Northern Rock narrows loss

Nationalised lender Northern Rock posted a first-half loss of £78.8m and said it continues to work on plans for an eventual sale of the company back to the private sector.

Last year it made a first-half loss of £140m, and the company said it now expects to start trading profitably some time in the second half of 2012.

Northern Rock was fully nationalised three years ago after nearly collapsing during the credit crunch. Chancellor George Osborne said in June that he aimed to find a buyer for it this year.

Aggressive lending practices caused the bank's near collapse in 2007 when borrowing dried up and Britain propped up Northern Rock with £1.4bn of taxpayers' money during the crisis. It had liquid assets of £5.9bn at the end of 2010, and posted a loss of £232m for that year.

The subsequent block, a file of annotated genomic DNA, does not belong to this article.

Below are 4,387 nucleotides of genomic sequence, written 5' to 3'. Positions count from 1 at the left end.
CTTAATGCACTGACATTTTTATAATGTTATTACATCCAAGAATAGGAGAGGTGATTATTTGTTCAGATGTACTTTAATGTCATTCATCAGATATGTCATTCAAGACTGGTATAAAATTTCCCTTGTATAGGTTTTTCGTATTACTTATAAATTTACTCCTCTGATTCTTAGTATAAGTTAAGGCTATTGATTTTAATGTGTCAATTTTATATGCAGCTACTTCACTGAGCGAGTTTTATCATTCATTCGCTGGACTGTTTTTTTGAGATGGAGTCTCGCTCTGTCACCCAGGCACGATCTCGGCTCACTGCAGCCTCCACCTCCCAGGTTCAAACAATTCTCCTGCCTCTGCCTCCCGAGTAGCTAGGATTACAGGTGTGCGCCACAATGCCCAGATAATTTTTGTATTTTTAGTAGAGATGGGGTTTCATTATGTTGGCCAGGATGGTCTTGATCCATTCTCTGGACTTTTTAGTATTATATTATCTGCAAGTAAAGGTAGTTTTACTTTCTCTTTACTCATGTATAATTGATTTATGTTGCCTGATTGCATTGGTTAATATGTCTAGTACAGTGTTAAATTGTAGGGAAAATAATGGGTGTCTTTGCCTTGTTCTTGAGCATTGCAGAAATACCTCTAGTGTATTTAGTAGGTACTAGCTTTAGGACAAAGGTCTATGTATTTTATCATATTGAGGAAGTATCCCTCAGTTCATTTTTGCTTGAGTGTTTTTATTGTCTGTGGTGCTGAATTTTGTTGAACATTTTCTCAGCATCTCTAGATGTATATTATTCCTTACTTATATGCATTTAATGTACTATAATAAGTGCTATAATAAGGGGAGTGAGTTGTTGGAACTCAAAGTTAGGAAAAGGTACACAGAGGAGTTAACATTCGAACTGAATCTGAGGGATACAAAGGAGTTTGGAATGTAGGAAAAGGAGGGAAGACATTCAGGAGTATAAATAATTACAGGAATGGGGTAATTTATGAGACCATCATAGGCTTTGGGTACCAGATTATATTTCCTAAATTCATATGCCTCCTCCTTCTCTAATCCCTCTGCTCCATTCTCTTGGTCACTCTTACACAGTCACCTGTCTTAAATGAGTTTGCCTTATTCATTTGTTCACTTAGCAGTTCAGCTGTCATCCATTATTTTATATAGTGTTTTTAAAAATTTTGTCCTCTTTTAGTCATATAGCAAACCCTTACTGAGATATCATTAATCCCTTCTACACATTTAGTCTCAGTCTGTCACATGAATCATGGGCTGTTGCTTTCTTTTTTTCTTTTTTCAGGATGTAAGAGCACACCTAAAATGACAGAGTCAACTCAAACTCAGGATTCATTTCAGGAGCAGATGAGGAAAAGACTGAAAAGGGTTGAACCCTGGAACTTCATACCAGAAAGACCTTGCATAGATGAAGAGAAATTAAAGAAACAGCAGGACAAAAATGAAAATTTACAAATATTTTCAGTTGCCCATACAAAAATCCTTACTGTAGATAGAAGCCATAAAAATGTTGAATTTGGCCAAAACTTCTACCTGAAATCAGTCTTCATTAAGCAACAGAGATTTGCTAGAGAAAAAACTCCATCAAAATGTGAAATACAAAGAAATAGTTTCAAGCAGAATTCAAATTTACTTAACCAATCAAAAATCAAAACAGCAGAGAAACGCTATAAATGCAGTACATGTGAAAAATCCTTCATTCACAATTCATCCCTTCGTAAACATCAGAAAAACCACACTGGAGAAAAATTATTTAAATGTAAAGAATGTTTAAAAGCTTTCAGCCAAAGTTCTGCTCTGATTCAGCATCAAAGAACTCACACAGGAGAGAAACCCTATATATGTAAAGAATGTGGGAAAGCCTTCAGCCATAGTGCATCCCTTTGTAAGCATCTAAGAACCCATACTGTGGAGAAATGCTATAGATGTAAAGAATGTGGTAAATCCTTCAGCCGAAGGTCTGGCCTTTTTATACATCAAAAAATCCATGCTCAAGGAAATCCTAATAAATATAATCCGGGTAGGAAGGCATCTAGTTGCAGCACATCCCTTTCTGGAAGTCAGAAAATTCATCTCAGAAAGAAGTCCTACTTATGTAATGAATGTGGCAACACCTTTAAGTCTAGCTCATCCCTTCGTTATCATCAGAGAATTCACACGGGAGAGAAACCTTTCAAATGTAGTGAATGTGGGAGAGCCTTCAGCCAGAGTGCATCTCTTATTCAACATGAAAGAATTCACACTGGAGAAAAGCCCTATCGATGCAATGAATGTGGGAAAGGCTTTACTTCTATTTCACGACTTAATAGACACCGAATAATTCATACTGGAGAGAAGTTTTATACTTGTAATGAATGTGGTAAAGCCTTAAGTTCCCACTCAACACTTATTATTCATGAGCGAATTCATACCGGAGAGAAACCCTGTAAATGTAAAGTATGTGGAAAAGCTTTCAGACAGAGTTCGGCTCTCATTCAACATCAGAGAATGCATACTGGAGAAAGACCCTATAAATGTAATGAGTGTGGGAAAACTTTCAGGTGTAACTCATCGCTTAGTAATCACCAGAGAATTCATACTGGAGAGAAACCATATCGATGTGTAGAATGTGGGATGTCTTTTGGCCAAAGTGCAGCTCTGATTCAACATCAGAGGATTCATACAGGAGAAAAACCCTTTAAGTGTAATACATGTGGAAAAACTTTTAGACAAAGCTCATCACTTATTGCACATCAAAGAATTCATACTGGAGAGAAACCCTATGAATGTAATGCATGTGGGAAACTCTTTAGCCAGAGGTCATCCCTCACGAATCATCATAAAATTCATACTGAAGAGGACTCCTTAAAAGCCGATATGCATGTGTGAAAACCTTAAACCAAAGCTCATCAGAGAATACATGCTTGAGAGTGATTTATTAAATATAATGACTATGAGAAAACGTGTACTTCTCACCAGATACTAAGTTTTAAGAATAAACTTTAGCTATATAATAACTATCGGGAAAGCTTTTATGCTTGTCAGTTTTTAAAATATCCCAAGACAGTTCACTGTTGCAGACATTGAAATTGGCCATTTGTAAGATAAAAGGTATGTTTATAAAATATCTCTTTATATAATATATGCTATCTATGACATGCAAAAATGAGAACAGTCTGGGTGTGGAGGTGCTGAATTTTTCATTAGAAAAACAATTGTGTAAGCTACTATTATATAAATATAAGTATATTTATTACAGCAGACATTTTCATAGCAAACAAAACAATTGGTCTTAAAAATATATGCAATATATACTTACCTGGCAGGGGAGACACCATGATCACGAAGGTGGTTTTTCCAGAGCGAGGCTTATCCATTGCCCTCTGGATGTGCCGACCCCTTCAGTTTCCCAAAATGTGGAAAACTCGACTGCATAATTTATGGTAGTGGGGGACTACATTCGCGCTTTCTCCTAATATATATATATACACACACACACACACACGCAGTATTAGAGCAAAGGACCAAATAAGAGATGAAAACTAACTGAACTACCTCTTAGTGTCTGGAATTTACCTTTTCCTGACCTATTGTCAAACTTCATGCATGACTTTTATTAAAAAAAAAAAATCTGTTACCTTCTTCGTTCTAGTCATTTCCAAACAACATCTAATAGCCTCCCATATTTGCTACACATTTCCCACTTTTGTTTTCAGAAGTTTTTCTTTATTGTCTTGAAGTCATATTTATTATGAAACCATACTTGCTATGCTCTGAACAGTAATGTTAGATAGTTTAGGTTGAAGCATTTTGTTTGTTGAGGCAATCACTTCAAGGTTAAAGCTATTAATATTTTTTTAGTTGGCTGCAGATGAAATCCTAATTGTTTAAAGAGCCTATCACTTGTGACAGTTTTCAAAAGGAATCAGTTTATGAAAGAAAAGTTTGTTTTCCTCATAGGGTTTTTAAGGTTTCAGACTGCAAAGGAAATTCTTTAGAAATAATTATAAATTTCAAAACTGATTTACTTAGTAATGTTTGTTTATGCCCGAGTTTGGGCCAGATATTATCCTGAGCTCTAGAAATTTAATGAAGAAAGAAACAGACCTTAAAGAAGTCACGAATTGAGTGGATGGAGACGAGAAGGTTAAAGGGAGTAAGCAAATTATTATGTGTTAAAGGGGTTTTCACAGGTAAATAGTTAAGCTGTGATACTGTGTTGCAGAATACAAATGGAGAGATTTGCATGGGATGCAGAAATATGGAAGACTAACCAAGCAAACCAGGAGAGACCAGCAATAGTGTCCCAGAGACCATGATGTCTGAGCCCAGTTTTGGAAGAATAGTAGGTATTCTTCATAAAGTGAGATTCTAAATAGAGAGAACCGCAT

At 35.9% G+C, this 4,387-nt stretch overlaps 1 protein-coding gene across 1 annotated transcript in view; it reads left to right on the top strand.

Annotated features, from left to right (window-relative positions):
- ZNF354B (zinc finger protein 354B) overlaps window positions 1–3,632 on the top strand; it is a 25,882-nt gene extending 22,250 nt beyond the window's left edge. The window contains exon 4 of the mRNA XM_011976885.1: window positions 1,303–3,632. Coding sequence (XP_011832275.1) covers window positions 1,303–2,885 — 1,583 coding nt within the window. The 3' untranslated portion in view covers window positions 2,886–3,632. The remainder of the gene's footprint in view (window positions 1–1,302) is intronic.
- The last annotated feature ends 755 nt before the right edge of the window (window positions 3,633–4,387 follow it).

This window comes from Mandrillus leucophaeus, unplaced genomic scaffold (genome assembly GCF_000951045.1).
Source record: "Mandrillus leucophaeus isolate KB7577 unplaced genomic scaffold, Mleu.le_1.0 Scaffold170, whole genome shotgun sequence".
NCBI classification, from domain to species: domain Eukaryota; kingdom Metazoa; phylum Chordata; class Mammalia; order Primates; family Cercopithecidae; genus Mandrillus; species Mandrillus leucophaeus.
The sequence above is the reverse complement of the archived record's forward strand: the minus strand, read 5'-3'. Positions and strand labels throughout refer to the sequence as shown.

After its near-collapse, Northern Rock was split into a "good bank" comprising new mortgages and savings and a "bad bank" holding its toxic assets.

The "good bank" is the part being sold, while the government continues to wind down and run off the "bad bank's" toxic assets although these could also be sold to a private party.

Two sources with knowledge of the matter have told Reuters that Virgin Money submitted an expression of interest for Northern Rock.